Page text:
Homelessness is a problem plaguing Montreal’s Chinatown. The same goes for real estate speculation and aging infrastructure, which endanger the future of the region.
But recent research examining Chinatown development opportunities reveals that potential solutions are within reach.
Family a*sociations could be one of the keys to preserving the future of this emblematic district, according to a study carried out by the IRIS research institute.
Researchers Colin Pratte and Joelle Gélinas discovered that a*sociations play an important role in the social economy of Chinatown.
They act as community centers.
“The a*sociation is about helping people, helping early immigrants,” said Jimmy Chang of the Chang Association, founded by his family in the late 1800s.
For Walter Chiyan Tom, who represents several family a*sociations in the neighborhood, they are essential.
“They are the guardians of Chinatown; they’ve been around since the early 1900s,” Tom said.
But those who run the a*sociations are getting older and all activities are financed out of their own pockets. They need help from the government.
“For example, even though they operate as community-based nonprofit organizations, they have never been able to obtain tax-exempt status,” Tom said.
Researchers also found that in other North American Chinatowns, land trusts have helped counter real estate speculation.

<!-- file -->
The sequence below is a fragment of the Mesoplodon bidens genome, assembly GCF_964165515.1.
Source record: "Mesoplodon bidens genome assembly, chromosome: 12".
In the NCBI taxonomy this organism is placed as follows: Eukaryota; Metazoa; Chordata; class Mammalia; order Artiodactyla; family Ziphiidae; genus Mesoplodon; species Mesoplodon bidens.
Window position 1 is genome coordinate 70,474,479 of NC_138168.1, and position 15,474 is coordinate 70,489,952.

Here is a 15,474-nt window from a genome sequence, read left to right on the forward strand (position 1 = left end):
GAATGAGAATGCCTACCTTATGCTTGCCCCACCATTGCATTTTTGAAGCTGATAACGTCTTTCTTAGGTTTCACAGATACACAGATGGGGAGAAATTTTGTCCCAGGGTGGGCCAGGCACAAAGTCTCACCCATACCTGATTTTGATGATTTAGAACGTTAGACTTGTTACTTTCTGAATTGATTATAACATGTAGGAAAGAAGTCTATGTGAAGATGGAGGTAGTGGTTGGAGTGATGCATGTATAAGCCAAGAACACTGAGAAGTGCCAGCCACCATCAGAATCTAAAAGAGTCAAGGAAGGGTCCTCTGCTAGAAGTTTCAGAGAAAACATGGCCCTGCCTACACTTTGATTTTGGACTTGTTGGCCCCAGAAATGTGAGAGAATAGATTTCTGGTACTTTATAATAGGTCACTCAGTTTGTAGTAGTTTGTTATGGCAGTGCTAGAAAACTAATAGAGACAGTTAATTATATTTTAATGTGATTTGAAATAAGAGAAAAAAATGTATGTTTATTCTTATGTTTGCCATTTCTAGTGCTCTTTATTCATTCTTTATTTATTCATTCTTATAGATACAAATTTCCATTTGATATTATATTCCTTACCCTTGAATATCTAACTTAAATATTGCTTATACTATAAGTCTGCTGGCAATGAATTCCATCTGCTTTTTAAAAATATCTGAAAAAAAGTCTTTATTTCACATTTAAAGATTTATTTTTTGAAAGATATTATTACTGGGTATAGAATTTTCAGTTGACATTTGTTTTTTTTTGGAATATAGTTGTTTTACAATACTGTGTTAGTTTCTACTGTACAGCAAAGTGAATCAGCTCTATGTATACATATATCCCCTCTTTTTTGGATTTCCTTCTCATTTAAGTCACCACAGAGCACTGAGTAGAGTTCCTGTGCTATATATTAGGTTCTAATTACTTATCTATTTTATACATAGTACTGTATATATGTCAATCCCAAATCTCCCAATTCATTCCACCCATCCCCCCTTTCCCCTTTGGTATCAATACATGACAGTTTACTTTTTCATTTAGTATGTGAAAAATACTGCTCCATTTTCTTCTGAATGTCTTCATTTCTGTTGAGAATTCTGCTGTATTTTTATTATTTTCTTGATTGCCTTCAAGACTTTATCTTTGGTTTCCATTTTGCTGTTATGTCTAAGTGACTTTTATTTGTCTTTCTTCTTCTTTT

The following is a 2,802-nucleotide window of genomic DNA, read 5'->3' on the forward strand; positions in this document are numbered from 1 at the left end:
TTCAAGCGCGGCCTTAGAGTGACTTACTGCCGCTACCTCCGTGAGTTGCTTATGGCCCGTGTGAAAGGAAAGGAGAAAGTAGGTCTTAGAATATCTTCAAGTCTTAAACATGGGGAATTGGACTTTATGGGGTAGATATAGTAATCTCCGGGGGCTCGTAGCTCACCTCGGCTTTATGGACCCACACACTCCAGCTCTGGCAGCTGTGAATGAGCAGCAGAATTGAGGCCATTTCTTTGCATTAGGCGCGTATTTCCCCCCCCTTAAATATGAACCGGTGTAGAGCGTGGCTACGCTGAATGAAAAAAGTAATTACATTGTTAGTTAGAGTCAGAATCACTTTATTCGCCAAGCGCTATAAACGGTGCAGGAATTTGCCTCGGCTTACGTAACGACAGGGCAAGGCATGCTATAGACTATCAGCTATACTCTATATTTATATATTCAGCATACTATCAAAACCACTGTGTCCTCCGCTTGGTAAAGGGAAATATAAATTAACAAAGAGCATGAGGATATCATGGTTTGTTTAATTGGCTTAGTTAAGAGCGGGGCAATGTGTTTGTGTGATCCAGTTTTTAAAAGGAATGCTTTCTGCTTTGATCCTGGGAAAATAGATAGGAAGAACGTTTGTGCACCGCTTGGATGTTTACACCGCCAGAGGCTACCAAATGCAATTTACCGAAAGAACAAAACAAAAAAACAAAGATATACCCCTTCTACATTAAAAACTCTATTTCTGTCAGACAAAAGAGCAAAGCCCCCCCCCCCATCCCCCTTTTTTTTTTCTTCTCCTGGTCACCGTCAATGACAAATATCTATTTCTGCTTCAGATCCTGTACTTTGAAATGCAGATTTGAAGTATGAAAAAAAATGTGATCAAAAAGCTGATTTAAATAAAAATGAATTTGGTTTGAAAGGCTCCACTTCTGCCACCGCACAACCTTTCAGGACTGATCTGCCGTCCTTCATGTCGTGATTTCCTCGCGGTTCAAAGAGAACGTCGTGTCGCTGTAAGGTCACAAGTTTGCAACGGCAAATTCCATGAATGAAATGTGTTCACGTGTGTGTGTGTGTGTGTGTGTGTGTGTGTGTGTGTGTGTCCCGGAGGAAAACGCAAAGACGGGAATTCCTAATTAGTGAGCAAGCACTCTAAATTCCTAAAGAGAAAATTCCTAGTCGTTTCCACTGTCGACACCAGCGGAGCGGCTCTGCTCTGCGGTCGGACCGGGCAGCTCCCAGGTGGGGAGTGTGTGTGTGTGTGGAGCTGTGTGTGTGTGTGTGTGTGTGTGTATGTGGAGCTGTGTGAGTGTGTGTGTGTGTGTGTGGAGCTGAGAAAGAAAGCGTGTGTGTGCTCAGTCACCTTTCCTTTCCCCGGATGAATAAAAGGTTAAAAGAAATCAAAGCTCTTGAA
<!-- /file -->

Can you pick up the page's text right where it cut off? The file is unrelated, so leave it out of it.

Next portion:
Community groups come together to purchase available buildings, keeping them out of the hands of developers.
The government recently granted heritage status to Chinatown and implemented a height restriction for new buildings – all measures welcomed by the community.
But the study reveals that these measures must be accompanied by legal agreements with developers so that the projects have benefits for the local community.
This is the hope of the Wings factory, which recently changed hands.
The city says it wants to help.
This involves acquiring real estate to transform it into social housing, increasing community services and supporting businesses.
“What we need from other levels of government are investments,” said the Montreal city councilor. » declared Robert Beaudry.
A forum, organized by the Quebec-based non-profit JIA Foundation, will take place over the next two weeks to further discuss solutions to save Montreal’s Chinatown.
The report is clear: any effort must involve the community.
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